“I will beat Donald Trump in my state, where they know me best. And I will beat Donald Trump in his state, where they know him best.”
– Sherrod Brown
So how did Sherrod Brown reach his point of potentially embarking upon a presidential campaign? Following an introduction by his spouse, award-winning journalist Connie Schultz, Brown admitted that his own reelection last November, just two years after President Donald Trump carried the Buckeye State by just over 8%, got him thinking, “I will beat Donald Trump in my state, where they know me best. And I will beat Donald Trump in his state, where they know him best.”
Even before last year’s election, the party has already been in a tug-of-war over how to beat Trump in 2020. While Brown seems to be positioning himself as someone who can win back those “Rust Belt” states where Democrats collapsed, he also sought to reassure the attentive crowd at Lovelady that he’s not some “Republican-lite Blue Dog” or “mealy-mouthed moderate” who hesitates to draw a sharper contrast with Trump and his Republican Party.
As Brown described himself and his record, “I’ll be the only Democrat on this stage who voted against the Iraq War. I’ll be the only Democrat on this stage who voted against NAFTA. I’ll be the only Democrat who voted for marriage equality 20 years ago [in voting against the so-called “Defense of Marriage Act”]. I’ll be the only Democrat who’ll have a 20 year lifetime F score from the NRA.”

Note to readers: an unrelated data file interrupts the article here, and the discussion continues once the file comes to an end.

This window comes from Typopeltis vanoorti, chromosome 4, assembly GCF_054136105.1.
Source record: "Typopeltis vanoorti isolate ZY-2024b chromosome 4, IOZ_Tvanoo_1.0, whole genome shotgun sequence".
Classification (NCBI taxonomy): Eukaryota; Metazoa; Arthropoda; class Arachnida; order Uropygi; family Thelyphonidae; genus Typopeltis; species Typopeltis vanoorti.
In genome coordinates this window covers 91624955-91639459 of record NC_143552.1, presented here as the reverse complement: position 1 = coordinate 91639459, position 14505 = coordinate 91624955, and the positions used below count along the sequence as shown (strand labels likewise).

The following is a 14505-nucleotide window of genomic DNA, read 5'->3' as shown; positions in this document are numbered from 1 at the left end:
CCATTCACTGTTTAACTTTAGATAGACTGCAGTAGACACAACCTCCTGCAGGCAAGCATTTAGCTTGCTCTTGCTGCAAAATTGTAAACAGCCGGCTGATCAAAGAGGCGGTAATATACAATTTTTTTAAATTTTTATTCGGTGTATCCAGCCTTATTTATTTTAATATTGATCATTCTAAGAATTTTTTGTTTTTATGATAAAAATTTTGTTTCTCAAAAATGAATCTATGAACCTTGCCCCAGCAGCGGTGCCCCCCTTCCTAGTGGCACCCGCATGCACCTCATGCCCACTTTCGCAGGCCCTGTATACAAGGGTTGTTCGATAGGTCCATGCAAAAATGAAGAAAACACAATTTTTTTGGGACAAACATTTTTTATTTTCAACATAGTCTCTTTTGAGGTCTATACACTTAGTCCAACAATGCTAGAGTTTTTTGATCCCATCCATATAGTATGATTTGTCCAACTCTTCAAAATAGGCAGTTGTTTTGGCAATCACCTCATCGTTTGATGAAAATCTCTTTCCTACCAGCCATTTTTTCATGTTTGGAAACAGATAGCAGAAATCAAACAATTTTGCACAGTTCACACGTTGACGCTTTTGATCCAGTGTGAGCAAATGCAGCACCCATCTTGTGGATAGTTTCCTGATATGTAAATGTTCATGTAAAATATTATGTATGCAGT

“You have to do it with blunt language. You have to not let him distract us from our economic agenda.”
– Sherrod Brown, on how to beat Donald Trump in 2020
So why should Democrats, here in Nevada or elsewhere, pick Sherrod Brown over the other Democrats who are already running? As Brown touted his electability, he made the case that he’s uniquely positioned to call out Trump’s broken promises to fix the economic problems plaguing communities like the ones he now represents.
Citing the recent news of General Motors’ plan to close multiple plants in the U.S. and Canada, resulting in cutting 15% of salaried workers, Brown noted, “Trump did better in the Mahoning Valley [in Northeast Ohio] than any Republican since [Ronald] Reagan. I will make the case that Trump betrays workers. He betrays workers with his cabinet, and he betrays workers with his policies.”
However, he then cautioned, “Democrats don’t spend enough time talking to workers, and that means workers of all races.” As he answered a question from the audience on how to beat Trump next year, Brown stated, “You have to do it with blunt language. You have to not let him distract us from our economic agenda.”